Give in, compromise, press on?
Founder endured stiff opposition to found the Good Shepherd
By Tony Staley
St. M. Euphrasia Pelletier
Feast: April 24
Often, when someone has an idea for doing something new or
differently, they meet opposition -- even bitter opposition. They
must then decide whether to give in, compromise or press on.
St. Mary Euphrasia Pelletier chose to press on when her plan to
start a new order of women religious met stiff opposition.
Eventually, she won, as did the countless women -- and society as a
whole -- who have been helped by the Institute of Our Lady of
Charity of the Good Shepherd.
St. Mary Euphrasia was baptized Rose Virginia after her birth on
the island of Noirmoutier off the Brittany coast in northwest
France. In 1814, after studying at Tours, she entered the Institute
of Our Lady of Charity, which St. John Eudes founded in 1641 to
care for prostitutes.
When she was 29, she was elected superior of the community at
Tours. She immediately tried to start a new community at Angers,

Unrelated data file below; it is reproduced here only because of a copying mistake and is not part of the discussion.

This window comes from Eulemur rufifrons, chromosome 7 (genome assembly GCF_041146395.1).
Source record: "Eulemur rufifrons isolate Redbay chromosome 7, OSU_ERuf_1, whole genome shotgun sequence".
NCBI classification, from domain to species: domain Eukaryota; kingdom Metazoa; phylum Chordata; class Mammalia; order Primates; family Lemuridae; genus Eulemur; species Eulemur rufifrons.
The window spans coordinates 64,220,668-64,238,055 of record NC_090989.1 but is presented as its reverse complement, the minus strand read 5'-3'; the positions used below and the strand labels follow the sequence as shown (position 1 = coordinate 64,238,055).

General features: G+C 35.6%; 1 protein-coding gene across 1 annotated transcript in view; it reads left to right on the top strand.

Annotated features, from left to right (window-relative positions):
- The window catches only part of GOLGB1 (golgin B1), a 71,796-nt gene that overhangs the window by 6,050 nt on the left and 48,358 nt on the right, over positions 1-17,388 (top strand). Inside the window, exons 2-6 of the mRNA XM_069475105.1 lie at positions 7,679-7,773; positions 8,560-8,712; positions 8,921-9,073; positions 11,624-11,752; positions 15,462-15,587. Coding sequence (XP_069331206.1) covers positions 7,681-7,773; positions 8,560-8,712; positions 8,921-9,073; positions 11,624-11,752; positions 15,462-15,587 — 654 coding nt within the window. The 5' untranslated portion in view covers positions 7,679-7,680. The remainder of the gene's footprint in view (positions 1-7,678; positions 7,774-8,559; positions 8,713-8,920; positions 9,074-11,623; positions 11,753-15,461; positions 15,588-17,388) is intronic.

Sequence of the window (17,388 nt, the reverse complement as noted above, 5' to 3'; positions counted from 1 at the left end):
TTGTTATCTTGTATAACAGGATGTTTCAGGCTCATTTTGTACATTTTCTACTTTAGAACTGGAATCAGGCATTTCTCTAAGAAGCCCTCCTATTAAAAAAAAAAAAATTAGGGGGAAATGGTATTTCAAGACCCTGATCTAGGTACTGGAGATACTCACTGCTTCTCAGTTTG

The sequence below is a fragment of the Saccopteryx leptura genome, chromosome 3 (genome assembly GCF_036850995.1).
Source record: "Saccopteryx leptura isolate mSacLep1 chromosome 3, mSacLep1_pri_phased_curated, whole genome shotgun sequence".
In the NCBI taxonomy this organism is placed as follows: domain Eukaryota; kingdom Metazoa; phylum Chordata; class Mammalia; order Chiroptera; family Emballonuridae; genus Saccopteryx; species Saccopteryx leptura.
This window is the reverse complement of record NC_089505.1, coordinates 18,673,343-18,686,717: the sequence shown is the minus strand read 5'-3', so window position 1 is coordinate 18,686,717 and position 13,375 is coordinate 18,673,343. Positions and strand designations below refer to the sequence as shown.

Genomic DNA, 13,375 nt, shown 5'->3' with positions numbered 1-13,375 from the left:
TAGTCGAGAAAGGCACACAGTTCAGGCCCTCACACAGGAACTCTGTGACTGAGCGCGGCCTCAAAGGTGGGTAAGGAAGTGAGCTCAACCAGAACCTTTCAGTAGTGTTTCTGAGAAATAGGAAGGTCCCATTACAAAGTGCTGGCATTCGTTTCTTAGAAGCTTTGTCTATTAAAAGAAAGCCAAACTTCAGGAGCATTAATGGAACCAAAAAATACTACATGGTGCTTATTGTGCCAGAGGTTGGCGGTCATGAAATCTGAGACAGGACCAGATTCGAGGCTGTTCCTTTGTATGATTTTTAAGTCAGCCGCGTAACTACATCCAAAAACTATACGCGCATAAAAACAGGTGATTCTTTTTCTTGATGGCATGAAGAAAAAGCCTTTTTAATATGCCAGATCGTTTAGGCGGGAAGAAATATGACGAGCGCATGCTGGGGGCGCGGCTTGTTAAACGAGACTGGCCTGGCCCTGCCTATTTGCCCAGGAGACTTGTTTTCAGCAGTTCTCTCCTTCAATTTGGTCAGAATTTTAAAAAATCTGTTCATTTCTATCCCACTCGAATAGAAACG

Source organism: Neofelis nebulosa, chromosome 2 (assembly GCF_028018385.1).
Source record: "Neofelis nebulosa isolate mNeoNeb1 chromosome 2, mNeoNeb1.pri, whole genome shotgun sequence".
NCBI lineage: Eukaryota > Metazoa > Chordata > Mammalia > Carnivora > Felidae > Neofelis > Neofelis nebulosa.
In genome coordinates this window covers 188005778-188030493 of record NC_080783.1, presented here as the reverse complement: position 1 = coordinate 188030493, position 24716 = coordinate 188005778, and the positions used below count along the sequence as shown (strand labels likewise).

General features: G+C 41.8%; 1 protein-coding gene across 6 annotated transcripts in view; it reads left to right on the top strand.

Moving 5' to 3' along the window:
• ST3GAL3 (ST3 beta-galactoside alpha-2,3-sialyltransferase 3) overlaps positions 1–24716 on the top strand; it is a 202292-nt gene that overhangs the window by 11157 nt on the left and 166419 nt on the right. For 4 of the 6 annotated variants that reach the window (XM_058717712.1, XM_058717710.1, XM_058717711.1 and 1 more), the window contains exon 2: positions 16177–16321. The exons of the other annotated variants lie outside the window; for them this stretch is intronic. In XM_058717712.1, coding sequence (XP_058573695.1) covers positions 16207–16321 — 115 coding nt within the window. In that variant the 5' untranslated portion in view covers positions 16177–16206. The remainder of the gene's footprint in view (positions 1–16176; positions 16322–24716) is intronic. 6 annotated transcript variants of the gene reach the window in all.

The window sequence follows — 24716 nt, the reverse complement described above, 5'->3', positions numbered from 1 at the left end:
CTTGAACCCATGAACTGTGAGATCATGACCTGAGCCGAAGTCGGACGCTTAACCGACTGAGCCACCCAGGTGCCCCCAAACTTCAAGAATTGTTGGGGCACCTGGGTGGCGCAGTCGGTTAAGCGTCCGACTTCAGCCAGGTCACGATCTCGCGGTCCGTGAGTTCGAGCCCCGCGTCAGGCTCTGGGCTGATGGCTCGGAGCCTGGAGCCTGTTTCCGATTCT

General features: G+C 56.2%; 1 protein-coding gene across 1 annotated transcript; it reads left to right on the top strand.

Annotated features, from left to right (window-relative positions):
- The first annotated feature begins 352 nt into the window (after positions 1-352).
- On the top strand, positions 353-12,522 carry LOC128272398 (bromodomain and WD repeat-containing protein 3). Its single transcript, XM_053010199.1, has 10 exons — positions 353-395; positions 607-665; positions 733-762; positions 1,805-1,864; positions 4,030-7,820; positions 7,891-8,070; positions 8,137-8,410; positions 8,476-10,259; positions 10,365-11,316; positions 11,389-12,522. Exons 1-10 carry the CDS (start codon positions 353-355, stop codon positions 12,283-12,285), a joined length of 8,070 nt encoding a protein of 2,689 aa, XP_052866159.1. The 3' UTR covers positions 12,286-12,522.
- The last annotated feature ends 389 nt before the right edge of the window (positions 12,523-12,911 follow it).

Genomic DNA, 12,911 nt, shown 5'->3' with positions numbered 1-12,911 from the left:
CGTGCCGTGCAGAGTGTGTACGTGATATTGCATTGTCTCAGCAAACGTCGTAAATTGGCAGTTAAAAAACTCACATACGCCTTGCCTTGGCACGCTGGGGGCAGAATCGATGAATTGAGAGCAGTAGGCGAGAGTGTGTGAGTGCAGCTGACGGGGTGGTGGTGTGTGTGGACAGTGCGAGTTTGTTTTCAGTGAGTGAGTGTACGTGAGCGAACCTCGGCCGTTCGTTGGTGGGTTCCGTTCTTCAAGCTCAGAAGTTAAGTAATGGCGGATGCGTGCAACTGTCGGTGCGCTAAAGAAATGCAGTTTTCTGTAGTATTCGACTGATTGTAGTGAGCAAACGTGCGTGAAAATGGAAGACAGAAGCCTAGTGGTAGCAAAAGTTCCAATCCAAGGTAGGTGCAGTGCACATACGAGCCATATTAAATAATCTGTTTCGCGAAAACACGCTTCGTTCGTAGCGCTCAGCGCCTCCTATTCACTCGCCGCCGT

where she managed the Good Shepherd House of Refuge. But after
meeting opposition from the clergy and others in the community, she
returned to Tours.
That didn't mean she gave up. She continued to negotiate and
eventually became prioress at Angers.
But the difficulties she encountered convinced her to start a
new order that would have a central authority and a common
novitiate, rather than a network of independent houses.
Again she was opposed. This time by bishops, priests and her own
sisters, who accused her of acting out of personal ambition, as
well as being insubordinate and rashly innovative. But others who
knew her cited her charity and trust.
Eventually, she succeeded and in 1835, received papal approval
to found the Good Shepherd Sisters at Angers.
In instructing her sisters on how to live, Mary Euphrasia urged
them to "live by love" because it "inspires confidence, joy and
peace." Fear, she wrote, "is marked by anxiety" and "should never
be allowed to disturb and oppress our hearts. It is not in the
spirit of fear that the Good Shepherd wishes us to serve him."
In urging trust, she said, "Be like the fisherman who keeps
casting his net always hoping to catch a fish. Then allow God to do
the rest. He knows better than we do what is for our good."
By the time Mary Euphrasia died in 1868, there were 2,760 Good
Shepherd sisters serving around the world.
Her life is a good model for us when we face opposition and also
a reminder to exercise caution when opposing someone we think is
too innovative, ambitious or insubordinate.
(Sources: Dictionary of Saints, Lives of the Saints II and Voices of the Saints)